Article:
Recent storms have pushed the capacity of the Cache River to major flood watch due to a threatened breach of the levee along the White River. Both Woodruff and Jackson county officials will continue to monitor and notify local residents of the rivers and levees status as wet weather will continue throughout spring.

For more information and tips to avoid scams and other consumer-related issues, contact the Arkansas Attorney General’s office at (800) 482-8982 or consumer@arkansasag.gov or visit ArkansasAG.gov or facebook.com/AGLeslieRutledge.

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Tax Season IRS Imposters

Tax Season IRS Imposters

Wed, Feb 13, 2019

Tax season is in full swing and scammers are posing as Internal Revenue Service (IRS) agents and sending emails with fake tax bills and transcripts to Arkansans. These malicious emails often include an attachment that is not a document from the IRS but rather something harmful that will infect the user’s computer with vicious malware once it is opened. The email may even threaten Arkansans with arrest if payment is not received immediately using a gift card, prepaid debit card or wire transfer.

“The IRS will never send unsolicited emails or accept payment from a prepaid gift card or wire transfer,” said Arkansas Attorney General Leslie Rutledge. “This scam to dupe Arkansans out of their hard-earned money, or steal their personal information, is just one more shameful attempt by criminals to line their own pockets.”

Attorney General Rutledge issued the following tips for anyone who receives an email from someone claiming to be from the IRS:

· Do not reply to the email.

· Do not open any attachments which can contain malicious code that may infect computers or mobile phones.

· Do not click on any links.

· Delete the original email.

Consumers who receive this scam via email should forward it to the IRS at phishing@irs.gov and file a complaint with the Federal Trade Commission.

For more information and tips to avoid scams and other consumer-related issues, contact the Arkansas Attorney General’s office at (800) 482-8982 or consumer@arkansasag.gov or visit ArkansasAG.gov or facebook.com/AGLeslieRutledge.

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Scammers Seek Money Not Love On Dating Apps

Scammers Seek Money Not Love On Dating Apps

Wed, Feb 6, 2019

Valentine’s Day is another opportunity for scam artists to take advantage of Arkansans putting their heart and money on the line to find love. Con artists are using dating apps, often pretending to be someone they aren’t, with false pictures and information, to get the attention of others with the intent of stealing money from the kind-hearted people they meet on these sites.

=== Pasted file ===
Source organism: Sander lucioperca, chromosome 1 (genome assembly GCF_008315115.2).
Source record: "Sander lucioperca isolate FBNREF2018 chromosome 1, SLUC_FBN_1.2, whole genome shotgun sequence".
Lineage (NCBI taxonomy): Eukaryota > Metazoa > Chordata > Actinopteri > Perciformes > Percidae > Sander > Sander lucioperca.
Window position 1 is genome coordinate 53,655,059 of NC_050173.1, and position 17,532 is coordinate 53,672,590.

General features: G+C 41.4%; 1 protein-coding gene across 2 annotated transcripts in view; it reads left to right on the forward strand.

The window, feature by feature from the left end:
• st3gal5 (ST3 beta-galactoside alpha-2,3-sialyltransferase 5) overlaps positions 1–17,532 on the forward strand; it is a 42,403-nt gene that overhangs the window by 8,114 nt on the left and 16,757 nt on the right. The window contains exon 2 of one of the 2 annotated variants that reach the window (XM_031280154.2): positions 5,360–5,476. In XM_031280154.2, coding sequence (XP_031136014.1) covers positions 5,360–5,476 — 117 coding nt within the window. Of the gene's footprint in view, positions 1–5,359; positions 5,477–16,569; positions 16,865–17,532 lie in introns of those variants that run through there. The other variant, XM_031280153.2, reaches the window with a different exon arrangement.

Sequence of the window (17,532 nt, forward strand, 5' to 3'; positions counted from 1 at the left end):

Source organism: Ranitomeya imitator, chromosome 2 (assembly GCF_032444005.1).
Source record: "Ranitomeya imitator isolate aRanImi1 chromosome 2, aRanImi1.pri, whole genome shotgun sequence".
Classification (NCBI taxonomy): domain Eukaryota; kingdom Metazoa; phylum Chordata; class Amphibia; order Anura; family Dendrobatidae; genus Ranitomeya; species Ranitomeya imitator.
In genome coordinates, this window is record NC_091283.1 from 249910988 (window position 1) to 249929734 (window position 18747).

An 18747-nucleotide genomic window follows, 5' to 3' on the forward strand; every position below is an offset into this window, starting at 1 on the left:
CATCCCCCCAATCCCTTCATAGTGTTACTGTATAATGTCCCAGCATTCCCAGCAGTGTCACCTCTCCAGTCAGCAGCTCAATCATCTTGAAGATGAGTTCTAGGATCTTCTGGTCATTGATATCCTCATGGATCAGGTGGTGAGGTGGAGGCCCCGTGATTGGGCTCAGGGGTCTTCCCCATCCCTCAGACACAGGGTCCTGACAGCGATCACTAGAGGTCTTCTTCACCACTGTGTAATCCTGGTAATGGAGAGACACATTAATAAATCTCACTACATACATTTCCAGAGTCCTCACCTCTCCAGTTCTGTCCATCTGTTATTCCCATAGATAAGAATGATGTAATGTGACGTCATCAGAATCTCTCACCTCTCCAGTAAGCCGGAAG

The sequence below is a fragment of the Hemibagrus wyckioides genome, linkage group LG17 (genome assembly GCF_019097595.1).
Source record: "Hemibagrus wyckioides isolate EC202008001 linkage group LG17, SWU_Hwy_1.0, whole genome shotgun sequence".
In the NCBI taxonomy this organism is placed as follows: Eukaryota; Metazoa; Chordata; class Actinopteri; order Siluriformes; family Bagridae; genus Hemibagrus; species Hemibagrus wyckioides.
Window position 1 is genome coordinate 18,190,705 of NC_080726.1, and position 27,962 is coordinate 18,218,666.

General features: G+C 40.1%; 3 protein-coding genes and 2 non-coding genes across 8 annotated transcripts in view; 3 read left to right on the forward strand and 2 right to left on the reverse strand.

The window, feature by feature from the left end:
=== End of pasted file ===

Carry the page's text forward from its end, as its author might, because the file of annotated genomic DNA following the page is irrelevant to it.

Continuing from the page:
“Arkansans should have the opportunity to meet new people without the fear of someone taking advantage of them and their wallets,” said Arkansas Attorney General Leslie Rutledge. “On dating sites, Arkansans must be cautious and keep personal information private. Con artists know how to play on emotions to convince people they need help when they are only wanting to steal money and identities to open credit accounts.”

Attorney General Rutledge released the following tips for social media users:

  • It’s called personal information for a reason—keep it to yourself!
  • Do not give out personal information such as addresses and telephone numbers.
  • Consider speaking by telephone before meeting in person, and when meeting in person, make plans to meet new people in a public venue, or bring a friend.
  • Don't post any information that would let someone know you are away on vacation or your house is empty. Posting about being out of town for a few days could make someone a likely target for thieves.
  • Don't post any information that can lead hackers to passwords for online banking or other accounts. For example, common questions for those who have forgotten their passwords for financial or other sites include: “What’s your mother’s maiden name?” or “What’s your favorite pet?” Criminals may be able to find those answers easily on social networking sites.

The Attorney General’s office provides a tip card for consumers, information for parents to spot cyberbullying and offers a Parent’s Guide to Internet Safety. Community educators are also available to present an internet safety program to parents and educators across the state.

For more information and tips to avoid scams and other consumer-related issues, contact the Arkansas Attorney General’s office at (800) 482-8982 or consumer@arkansasag.gov or visit ArkansasAG.gov or facebook.com/AGLeslieRutledge.